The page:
Editorial & Advertiser Disclosure Global Banking And Finance Review is an independent publisher which offers News, information, Analysis, Opinion, Press Releases, Reviews, Research reports covering various economies, industries, products, services and companies. The content available on globalbankingandfinance.com is sourced by a mixture of different methods which is not limited to content produced and supplied by various staff writers, journalists, freelancers, individuals, organizations, companies, PR agencies Sponsored Posts etc. The information available on this website is purely for educational and informational purposes only. We cannot guarantee the accuracy or applicability of any of the information provided at globalbankingandfinance.com with respect to your individual or personal circumstances. Please seek professional advice from a qualified professional before making any financial decisions. Globalbankingandfinance.com also links to various third party websites and we cannot guarantee the accuracy or applicability of the information provided by third party websites. Links from various articles on our site to third party websites are a mixture of non-sponsored links and sponsored links. Only a very small fraction of the links which point to external websites are affiliate links. Some of the links which you may click on our website may link to various products and services from our partners who may compensate us if you buy a service or product or fill a form or install an app. This will not incur additional cost to you. A very few articles on our website are sponsored posts or paid advertorials. These are marked as sponsored posts at the bottom of each post. For avoidance of any doubts and to make it easier for you to differentiate sponsored or non-sponsored articles or links, you may consider all articles on our site or all links to external websites as sponsored . Please note that some of the services or products which we talk about carry a high level of risk and may not be suitable for everyone. These may be complex services or products and we request the readers to consider this purely from an educational standpoint. The information provided on this website is general in nature. Global Banking & Finance Review expressly disclaims any liability without any limitation which may arise directly or indirectly from the use of such information.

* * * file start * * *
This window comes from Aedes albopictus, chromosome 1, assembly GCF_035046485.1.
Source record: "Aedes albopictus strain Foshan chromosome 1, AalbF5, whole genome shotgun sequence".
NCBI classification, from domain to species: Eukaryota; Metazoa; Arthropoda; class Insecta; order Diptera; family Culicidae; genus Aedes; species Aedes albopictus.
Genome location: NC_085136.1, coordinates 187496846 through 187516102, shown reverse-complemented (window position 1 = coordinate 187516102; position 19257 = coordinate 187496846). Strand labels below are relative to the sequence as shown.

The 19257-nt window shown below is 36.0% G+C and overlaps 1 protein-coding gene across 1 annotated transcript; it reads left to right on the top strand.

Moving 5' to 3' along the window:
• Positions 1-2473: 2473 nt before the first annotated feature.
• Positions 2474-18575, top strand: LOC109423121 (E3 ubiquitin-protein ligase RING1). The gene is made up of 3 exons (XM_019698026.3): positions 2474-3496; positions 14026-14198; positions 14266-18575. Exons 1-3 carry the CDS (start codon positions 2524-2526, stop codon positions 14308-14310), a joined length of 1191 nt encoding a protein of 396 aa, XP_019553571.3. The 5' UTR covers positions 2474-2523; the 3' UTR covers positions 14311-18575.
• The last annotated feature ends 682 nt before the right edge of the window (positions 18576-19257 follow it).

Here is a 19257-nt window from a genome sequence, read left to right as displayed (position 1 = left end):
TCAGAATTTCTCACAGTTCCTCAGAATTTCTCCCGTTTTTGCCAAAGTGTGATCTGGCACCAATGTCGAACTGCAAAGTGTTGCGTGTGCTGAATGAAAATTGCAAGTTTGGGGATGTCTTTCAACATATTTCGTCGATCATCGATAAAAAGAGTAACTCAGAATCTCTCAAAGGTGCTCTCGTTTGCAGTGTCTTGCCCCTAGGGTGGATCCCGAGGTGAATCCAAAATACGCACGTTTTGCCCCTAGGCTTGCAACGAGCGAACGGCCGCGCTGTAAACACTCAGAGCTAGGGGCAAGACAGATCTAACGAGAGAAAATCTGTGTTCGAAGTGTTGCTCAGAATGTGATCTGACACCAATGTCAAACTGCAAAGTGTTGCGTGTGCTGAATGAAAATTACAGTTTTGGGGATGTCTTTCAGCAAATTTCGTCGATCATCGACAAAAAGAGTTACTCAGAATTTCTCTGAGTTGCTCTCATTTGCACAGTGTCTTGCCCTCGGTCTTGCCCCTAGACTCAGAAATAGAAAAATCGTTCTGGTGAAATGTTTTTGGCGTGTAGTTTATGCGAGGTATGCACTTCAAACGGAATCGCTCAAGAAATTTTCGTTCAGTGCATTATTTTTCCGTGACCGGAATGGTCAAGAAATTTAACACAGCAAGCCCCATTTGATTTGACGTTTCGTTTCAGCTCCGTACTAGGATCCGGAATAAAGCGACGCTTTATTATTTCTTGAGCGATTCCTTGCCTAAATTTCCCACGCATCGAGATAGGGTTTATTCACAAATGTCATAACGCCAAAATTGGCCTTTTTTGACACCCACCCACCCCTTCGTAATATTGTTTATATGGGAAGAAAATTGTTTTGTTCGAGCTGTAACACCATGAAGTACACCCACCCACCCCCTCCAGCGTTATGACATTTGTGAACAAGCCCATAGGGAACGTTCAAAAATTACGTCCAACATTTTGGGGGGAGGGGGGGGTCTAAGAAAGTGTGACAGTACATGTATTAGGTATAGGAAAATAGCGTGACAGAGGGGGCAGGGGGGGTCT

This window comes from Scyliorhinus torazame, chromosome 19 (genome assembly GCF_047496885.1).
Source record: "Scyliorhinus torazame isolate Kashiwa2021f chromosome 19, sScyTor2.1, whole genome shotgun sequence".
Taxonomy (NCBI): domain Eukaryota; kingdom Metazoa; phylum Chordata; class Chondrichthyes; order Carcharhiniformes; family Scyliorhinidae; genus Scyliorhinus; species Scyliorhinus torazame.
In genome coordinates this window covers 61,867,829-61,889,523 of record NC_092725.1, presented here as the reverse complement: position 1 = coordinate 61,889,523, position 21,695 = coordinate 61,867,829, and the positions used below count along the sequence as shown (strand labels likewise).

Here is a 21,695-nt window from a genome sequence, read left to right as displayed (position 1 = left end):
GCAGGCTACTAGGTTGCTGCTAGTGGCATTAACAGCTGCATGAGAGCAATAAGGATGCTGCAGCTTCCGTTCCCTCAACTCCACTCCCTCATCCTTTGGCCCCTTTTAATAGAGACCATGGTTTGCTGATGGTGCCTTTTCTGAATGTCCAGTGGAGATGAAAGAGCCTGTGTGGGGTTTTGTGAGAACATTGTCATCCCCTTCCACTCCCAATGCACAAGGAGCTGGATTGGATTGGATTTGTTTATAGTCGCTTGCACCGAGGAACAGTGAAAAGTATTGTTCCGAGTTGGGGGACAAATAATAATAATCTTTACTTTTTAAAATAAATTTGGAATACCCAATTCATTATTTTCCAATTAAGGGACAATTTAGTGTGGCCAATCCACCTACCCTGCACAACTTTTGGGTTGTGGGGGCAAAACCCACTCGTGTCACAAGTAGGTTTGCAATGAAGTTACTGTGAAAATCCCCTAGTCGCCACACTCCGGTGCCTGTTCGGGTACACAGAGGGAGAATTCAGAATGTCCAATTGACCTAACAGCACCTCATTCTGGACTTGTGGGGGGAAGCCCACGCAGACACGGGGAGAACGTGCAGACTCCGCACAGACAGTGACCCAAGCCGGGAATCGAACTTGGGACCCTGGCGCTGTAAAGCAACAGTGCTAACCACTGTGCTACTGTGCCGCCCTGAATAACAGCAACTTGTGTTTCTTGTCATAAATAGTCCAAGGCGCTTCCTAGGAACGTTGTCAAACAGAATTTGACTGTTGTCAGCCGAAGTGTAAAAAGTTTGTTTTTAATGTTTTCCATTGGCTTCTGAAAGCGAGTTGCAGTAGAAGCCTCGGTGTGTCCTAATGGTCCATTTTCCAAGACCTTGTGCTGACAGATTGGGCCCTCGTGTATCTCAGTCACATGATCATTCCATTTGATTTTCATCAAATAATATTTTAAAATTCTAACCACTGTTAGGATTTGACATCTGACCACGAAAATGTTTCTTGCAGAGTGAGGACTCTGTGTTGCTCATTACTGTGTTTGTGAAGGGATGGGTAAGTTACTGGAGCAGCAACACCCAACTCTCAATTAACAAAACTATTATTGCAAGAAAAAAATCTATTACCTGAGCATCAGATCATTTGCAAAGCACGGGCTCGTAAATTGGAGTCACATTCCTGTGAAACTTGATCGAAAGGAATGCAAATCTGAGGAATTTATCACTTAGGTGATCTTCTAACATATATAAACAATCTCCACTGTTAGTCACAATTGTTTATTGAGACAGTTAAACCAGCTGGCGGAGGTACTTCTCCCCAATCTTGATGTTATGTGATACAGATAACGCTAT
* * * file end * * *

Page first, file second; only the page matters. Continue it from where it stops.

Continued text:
By Frederic Dussart, Senior Vice President, Dell EMC Global Services

The Financial Services (FS) sector faces disruption from several angles. Smaller and well-publicised ‘challenger’ players like Monzo and Atom Bank are targeting those who live their lives on their smartphones. While large non-FS organisations, such as Apple, Android and Google are creeping over into the payments industry. And according to ourDigital Transformation Indexthe market understands these very real threats. 50% of FS organisations think that their company may become obsolete in 3 to 5 years time, while 80% expect non-traditional start-ups to pose a threat in future.

If you think about, as consumers we need banking but we no longer need bankers to do it. Some, including myself, believe that it’s just a matter of time before we’ll be turning to the Google’s of this world for everything, including our financial services. The ‘Ubernet’ if you will, something which The Economist warned us about back in 2014. So with this in mind, what should traditional FS organisations be doing now to ensure they’re able to adapt? 

Mine all of your data and make use of it